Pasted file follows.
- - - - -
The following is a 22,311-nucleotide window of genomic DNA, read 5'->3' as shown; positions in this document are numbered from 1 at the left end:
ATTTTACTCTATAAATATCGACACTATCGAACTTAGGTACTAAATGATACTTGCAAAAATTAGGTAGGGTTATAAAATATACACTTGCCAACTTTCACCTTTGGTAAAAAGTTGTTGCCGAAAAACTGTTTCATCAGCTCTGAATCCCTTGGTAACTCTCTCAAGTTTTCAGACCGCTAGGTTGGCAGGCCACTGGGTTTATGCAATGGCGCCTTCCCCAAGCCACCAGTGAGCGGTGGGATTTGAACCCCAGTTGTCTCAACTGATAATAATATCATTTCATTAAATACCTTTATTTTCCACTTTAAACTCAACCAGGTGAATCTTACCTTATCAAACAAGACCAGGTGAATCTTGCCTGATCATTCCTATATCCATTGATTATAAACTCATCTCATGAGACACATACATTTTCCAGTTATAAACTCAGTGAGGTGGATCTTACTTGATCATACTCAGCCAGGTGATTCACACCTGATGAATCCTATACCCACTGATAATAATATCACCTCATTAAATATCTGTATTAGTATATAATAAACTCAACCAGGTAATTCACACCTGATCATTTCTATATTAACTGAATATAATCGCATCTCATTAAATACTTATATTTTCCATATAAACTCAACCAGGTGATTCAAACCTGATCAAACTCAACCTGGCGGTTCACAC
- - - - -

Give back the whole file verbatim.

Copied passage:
The following is a 22,311-nucleotide window of genomic DNA, read 5'->3' as shown; positions in this document are numbered from 1 at the left end:
ATTTTACTCTATAAATATCGACACTATCGAACTTAGGTACTAAATGATACTTGCAAAAATTAGGTAGGGTTATAAAATATACACTTGCCAACTTTCACCTTTGGTAAAAAGTTGTTGCCGAAAAACTGTTTCATCAGCTCTGAATCCCTTGGTAACTCTCTCAAGTTTTCAGACCGCTAGGTTGGCAGGCCACTGGGTTTATGCAATGGCGCCTTCCCCAAGCCACCAGTGAGCGGTGGGATTTGAACCCCAGTTGTCTCAACTGATAATAATATCATTTCATTAAATACCTTTATTTTCCACTTTAAACTCAACCAGGTGAATCTTACCTTATCAAACAAGACCAGGTGAATCTTGCCTGATCATTCCTATATCCATTGATTATAAACTCATCTCATGAGACACATACATTTTCCAGTTATAAACTCAGTGAGGTGGATCTTACTTGATCATACTCAGCCAGGTGATTCACACCTGATGAATCCTATACCCACTGATAATAATATCACCTCATTAAATATCTGTATTAGTATATAATAAACTCAACCAGGTAATTCACACCTGATCATTTCTATATTAACTGAATATAATCGCATCTCATTAAATACTTATATTTTCCATATAAACTCAACCAGGTGATTCAAACCTGATCAAACTCAACCTGGCGGTTCACAC